Mideast peace talks rely on quick border deal

JERUSALEM – Washington’s new proposal for reviving Mideast talks, presented to Israel’s Cabinet, relies on the bold expectation that Israelis and Palestinians will be able to sketch a border between them in three months.

That’s the period the plan sets aside for a one-time extension of a ban on new construction in West Bank settlements.

The proposal was worked out in a seven-hour meeting last week in New York between Prime Minister Benjamin Netanyahu and Secretary of State Hillary Rodham Clinton. USofficials said Netanyahu told the administration that he supports the plan and will try to win approval from his Cabinet.

But 90 days seems to be very short time to achieve what Israeli and Palestinian negotiators have failed to do in nearly two decades of intermittent talks, particularly since the current gaps between Netanyahu and Palestinian President Mahmoud Abbas are much wider than those in previous rounds.

The “borders first” approach could help defuse the dispute over Israeli settlement expansion on war-won land, which derailed negotiations just three weeks after they were launched in Washington in early September.

A border deal, even in rough outlines, could delineate which areas Israel could expect to keep in a final peace deal and where it would thus be free to keep building homes for Jews.

But it’s a risky strategy. The Palestinians have said they will not negotiate without a settlement curb. If three months of talks end without real progress on borders and there’s no prospect of extending the freeze, US mediation would appear in grave jeopardy.

Yet the Obama administration believes it’s the best way forward as it thinks the gaps on territory are not insurmountable, according to a US official. The administration believes that enough progress can be made on borders to keep the Palestinians invested in the talks, even if no final border deal is reached in three months.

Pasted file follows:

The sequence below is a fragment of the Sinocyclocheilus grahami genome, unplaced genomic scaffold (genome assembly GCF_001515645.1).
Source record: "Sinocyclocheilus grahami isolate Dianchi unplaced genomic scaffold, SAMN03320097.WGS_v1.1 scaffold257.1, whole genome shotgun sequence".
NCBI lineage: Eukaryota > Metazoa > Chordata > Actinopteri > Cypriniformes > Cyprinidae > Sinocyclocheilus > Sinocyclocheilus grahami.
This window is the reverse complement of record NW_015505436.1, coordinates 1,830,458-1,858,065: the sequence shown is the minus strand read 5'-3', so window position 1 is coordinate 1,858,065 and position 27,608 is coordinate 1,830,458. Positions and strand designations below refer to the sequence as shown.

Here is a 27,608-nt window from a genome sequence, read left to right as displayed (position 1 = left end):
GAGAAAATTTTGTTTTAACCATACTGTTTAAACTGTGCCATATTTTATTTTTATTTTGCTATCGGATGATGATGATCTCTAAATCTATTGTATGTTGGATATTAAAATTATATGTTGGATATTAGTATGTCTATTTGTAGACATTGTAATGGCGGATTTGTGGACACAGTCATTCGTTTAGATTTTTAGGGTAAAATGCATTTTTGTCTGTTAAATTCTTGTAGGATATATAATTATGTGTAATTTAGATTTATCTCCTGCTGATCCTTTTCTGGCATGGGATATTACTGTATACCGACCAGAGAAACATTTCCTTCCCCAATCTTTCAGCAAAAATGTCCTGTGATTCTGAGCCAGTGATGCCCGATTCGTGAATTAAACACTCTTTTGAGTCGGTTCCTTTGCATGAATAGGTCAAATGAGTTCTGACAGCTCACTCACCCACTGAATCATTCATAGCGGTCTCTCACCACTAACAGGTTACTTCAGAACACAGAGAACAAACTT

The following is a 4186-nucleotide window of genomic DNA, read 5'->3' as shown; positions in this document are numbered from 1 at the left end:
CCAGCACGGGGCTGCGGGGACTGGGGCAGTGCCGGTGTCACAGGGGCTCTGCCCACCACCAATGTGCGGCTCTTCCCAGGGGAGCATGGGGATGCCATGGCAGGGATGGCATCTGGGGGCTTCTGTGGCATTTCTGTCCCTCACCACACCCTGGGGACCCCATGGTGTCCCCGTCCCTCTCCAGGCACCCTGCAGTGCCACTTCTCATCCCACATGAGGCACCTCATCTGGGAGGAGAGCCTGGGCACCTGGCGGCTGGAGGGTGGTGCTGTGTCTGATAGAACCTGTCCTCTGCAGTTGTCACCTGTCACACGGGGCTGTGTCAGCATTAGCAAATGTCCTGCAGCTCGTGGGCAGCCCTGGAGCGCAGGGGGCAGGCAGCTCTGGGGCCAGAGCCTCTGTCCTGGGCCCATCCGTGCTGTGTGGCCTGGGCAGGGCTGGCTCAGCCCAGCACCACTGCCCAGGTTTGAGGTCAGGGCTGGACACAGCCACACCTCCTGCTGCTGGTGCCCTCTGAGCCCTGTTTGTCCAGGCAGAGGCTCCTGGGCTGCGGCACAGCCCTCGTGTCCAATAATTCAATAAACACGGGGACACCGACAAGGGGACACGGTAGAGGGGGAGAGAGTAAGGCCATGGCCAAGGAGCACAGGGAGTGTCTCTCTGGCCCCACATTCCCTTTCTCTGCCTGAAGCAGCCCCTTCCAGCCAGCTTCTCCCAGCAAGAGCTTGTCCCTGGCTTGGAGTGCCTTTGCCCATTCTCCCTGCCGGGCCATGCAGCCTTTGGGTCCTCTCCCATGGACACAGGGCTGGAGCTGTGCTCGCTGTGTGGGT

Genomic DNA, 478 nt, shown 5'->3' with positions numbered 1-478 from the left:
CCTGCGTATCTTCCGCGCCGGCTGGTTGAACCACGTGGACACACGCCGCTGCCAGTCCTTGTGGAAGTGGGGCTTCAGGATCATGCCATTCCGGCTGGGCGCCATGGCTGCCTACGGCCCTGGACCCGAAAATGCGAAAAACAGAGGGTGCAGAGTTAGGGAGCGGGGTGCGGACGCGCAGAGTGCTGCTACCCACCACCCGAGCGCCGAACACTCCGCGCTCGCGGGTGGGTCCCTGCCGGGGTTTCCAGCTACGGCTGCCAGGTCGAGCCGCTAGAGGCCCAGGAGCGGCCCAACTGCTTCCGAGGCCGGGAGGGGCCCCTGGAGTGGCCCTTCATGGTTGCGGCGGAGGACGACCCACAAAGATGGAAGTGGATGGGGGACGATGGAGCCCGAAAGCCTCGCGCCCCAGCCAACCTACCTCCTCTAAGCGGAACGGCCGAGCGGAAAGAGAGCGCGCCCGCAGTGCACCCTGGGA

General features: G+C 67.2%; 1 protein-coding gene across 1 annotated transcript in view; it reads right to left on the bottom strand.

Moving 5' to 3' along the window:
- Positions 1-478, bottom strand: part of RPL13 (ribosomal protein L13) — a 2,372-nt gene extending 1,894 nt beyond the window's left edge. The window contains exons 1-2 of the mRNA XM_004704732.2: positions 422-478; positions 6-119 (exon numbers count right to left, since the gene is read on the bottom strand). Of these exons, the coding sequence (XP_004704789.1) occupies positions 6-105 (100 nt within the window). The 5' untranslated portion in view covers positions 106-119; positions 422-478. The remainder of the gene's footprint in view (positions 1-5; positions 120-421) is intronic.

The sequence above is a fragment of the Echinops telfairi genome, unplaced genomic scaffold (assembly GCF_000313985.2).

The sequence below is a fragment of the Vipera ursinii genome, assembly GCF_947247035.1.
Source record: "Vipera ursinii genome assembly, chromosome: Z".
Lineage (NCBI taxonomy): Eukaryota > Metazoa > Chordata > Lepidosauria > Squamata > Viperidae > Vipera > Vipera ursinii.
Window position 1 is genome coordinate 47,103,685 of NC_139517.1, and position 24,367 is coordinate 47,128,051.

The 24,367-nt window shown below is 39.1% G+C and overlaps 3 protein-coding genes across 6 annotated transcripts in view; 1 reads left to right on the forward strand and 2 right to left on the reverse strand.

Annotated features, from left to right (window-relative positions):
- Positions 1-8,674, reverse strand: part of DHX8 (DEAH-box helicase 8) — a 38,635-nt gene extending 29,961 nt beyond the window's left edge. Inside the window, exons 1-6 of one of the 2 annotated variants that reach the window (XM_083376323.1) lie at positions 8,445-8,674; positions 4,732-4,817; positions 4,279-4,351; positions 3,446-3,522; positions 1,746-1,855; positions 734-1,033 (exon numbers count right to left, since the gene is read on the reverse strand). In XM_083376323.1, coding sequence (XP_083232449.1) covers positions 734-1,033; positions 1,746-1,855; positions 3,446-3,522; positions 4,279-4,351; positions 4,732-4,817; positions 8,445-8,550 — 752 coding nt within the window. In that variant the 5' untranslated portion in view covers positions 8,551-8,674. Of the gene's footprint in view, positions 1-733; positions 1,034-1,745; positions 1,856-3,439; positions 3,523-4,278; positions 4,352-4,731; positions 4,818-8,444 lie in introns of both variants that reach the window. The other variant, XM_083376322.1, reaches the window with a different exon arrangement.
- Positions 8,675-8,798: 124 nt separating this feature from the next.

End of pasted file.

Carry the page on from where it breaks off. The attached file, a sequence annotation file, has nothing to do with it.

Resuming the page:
Under the US plan, Netanyahu would agree to a 90-day ban on housing starts in West Bank settlements, but not in east Jerusalem, the Palestinians’ hoped-for capital.

Obama praised Netanyahu for considering another slowdown. “I commend Prime Minister Netanyahu for taking, I think, a very constructive step,” he said. “It’s not easy for him to do, but I think its a signal that he is serious,” he told reporters on his plane heading home to Washington from Asia.

A previous 10-month moratorium in the West Bank expired Sept. 26, and Israeli settlers have since resumed construction at an accelerated pace, all but making up for past restrictions, according to new figures released Sunday by the Israeli settlement watchdog Peace Now. Lawmakers and Cabinet ministers gave conflicting accounts on whether the new building curb would be retroactive.

In exchange for renewed building restrictions, the White House would pledge to ask Congress to sell Israel 20 stealth fighter jets for $3 billion, Cabinet Minister Yuli Edelstein told the Associated Press. Washington also pledged to use its veto to quash perceived anti-Israeli resolutions at the UN over the coming year and to reach a security agreement with Israel as part of a final deal, the minister said.

In Sunday’s Cabinet meeting, Netanyahu portrayed the deal in a positive light, Edelstein said. Another Cabinet member, Avishay Braverman from the centrist Labor party, said he expected Netanyahu to win approval if he pushes hard.

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